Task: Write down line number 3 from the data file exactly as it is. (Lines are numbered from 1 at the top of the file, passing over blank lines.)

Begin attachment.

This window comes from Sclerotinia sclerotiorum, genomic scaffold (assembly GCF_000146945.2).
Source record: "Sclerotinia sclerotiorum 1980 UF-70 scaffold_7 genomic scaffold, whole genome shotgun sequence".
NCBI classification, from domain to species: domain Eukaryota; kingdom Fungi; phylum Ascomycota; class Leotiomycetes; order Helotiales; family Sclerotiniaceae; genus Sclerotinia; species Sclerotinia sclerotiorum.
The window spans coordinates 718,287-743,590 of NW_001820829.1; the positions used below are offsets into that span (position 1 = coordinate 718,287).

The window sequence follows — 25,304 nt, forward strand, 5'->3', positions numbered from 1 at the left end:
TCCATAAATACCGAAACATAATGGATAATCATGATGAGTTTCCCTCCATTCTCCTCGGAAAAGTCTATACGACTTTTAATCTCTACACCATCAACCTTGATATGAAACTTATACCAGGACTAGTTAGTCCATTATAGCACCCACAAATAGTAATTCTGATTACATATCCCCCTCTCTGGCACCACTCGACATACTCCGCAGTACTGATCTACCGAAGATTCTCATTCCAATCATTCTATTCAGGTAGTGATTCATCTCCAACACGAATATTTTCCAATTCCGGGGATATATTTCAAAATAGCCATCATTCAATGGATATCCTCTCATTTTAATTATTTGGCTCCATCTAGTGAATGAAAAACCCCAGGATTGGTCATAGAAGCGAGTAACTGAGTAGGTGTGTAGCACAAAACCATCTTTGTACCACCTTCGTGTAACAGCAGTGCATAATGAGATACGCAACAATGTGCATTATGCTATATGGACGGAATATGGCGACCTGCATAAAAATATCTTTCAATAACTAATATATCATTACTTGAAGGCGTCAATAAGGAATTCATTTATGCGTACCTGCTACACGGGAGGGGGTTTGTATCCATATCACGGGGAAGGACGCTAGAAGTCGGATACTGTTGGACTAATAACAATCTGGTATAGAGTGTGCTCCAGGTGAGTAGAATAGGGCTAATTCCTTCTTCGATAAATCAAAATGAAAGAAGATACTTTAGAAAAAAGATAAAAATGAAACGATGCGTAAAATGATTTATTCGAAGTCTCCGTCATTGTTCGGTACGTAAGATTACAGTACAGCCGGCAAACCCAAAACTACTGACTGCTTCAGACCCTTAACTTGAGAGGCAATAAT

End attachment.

NCBI classification, from domain to species: domain Eukaryota; kingdom Fungi; phylum Ascomycota; class Leotiomycetes; order Helotiales; family Sclerotiniaceae; genus Sclerotinia; species Sclerotinia sclerotiorum.